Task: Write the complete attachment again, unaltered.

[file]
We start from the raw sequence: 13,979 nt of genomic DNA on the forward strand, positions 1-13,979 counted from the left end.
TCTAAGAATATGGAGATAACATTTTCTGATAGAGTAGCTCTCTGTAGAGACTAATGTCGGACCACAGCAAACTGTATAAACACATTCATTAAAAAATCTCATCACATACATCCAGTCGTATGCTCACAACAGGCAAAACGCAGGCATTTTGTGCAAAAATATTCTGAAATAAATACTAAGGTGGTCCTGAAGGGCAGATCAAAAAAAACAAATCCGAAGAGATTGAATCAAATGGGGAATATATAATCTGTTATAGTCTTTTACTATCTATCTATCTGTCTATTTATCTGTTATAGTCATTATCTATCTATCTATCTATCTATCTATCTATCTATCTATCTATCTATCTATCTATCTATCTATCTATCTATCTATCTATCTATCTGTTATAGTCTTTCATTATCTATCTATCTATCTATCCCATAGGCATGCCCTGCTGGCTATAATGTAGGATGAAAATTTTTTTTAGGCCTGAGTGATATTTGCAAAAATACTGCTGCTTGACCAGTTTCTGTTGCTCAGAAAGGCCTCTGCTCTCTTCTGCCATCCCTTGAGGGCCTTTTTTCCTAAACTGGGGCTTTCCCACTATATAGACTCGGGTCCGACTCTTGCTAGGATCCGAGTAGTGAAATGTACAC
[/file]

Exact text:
We start from the raw sequence: 13,979 nt of genomic DNA on the forward strand, positions 1-13,979 counted from the left end.
TCTAAGAATATGGAGATAACATTTTCTGATAGAGTAGCTCTCTGTAGAGACTAATGTCGGACCACAGCAAACTGTATAAACACATTCATTAAAAAATCTCATCACATACATCCAGTCGTATGCTCACAACAGGCAAAACGCAGGCATTTTGTGCAAAAATATTCTGAAATAAATACTAAGGTGGTCCTGAAGGGCAGATCAAAAAAAACAAATCCGAAGAGATTGAATCAAATGGGGAATATATAATCTGTTATAGTCTTTTACTATCTATCTATCTGTCTATTTATCTGTTATAGTCATTATCTATCTATCTATCTATCTATCTATCTATCTATCTATCTATCTATCTATCTATCTATCTATCTATCTATCTATCTATCTATCTGTTATAGTCTTTCATTATCTATCTATCTATCTATCCCATAGGCATGCCCTGCTGGCTATAATGTAGGATGAAAATTTTTTTTAGGCCTGAGTGATATTTGCAAAAATACTGCTGCTTGACCAGTTTCTGTTGCTCAGAAAGGCCTCTGCTCTCTTCTGCCATCCCTTGAGGGCCTTTTTTCCTAAACTGGGGCTTTCCCACTATATAGACTCGGGTCCGACTCTTGCTAGGATCCGAGTAGTGAAATGTACAC